We are a small Episcopal Church on the banks of the Rappahannock in Port Royal, Virginia. We acknowledge that we gather on the traditional land of the first people of Port Royal, the Nandtaughtacund, and we respect and honor with gratitude the land itself, the legacy of the ancestors, and the life of the Rappahannock Tribe. Our mission statement is to do God’s Will in all that we do.

Dr. King and the Book of Amos

In his Letter from a Birmingham Jail (1963), King applied Amos to his situation, quoting from Amos 5:24. Amos gave his message to the Israelites in 750 BCE.  Amos warns the people of Israel that the Lord is displeased with their behavior. People are overly concerned with earthly possessions, bodily desires and there is a shallow adherence to their religious values. Amos tells the people that God will soon judge them for their sins.

"But though I was initially disappointed at being categorized as an extremist, as I continued to think about the matter I gradually gained a measure of satisfaction from the label. Was not Jesus an extremist for love: "Love your enemies, bless them that curse you, do good to them that hate you, and pray for them which despitefully use you, and persecute you." Was not Amos an extremist for justice: "Let justice roll down like waters and righteousness like an ever-flowing stream." Was not Paul an extremist for the Christian gospel: "I bear in my body the marks of the Lord Jesus." Was not Martin Luther an extremist: "Here I stand; I cannot do otherwise, so help me God."

He also quoted Amos in the "I Have a Dream" speech, 5 months after the above letter – Dr. King declared, “we will not be satisfied until ‘justice rolls down like waters, and righteousness like a mighty stream.’”

Here is a musical adaptation of the words from Amos

Amos inspired Dr. King’s entire ministry.  

In 1952 or 1953, while studying for his doctorate in divinity, Martin Luther King wrote these notes:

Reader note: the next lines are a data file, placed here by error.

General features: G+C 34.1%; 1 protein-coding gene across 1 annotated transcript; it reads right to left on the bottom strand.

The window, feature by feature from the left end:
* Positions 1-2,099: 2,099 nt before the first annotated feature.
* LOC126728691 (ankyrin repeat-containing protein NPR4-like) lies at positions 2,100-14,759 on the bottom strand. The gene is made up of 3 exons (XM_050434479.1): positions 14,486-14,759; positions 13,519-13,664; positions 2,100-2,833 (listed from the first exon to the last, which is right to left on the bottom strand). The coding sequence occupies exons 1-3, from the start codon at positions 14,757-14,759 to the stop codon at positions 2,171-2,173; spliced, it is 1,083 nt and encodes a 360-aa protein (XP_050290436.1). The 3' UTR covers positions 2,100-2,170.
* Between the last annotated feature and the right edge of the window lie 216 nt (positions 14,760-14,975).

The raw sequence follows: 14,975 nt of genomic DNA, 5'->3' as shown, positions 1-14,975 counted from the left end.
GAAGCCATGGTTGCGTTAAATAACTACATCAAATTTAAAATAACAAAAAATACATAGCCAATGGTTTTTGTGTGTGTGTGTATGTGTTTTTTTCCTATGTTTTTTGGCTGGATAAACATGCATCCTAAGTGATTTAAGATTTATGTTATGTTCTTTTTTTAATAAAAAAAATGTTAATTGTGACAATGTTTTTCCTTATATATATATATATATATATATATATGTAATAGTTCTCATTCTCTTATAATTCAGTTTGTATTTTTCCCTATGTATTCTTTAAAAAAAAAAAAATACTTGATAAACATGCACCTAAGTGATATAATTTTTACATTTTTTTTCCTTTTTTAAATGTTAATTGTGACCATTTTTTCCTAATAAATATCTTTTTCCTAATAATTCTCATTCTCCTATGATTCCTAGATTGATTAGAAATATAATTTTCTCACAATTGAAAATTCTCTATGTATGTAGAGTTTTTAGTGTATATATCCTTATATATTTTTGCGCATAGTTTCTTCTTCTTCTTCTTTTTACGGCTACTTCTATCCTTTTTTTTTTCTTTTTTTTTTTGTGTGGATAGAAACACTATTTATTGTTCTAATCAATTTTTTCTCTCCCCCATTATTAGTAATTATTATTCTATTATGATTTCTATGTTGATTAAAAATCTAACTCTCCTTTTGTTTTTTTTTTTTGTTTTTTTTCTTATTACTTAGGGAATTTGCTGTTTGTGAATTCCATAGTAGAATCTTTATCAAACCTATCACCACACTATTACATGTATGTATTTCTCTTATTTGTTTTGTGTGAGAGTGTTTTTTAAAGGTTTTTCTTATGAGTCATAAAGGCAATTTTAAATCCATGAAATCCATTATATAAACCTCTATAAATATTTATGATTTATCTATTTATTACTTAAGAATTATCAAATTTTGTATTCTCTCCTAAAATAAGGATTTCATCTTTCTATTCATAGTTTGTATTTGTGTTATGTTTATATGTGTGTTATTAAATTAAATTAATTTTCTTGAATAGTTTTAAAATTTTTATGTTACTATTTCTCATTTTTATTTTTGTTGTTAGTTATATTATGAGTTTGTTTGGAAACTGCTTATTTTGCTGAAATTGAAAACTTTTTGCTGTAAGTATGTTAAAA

"5:21:24 — This passage might be called the key passage of the entire book. It reveals the deep ethical nature of God. God is a God that demands justice rather than sacrifice; righteousness rather than ritual. The most elaborate worship is but an insult to God when offered by those who have no mind to conform to his ethical demands. Certainly this is one of the most noble idea[s] ever uttered by the human mind.

"One may raise the question as to whether Amos was against all ritual and sacrifice, i.e. worship. I think not. It seems to me that Amos’ concern is the ever-present tendency to make ritual and sacrifice a substitute for ethical living. Unless a man’s heart is right, Amos seems to be saying, the external forms of worship mean nothing. God is a God that demands justice and sacrifice can never be a substitute for it. Who can disagree with such a notion?

Amos’ emphasis throughout seems to be that justice between man and man is one of the divine foundations of society. Such an ethical ideal is at the root of all true religion. This high ethical notion conceived by Amos must alway[s] remain a challenge to the Christian church. "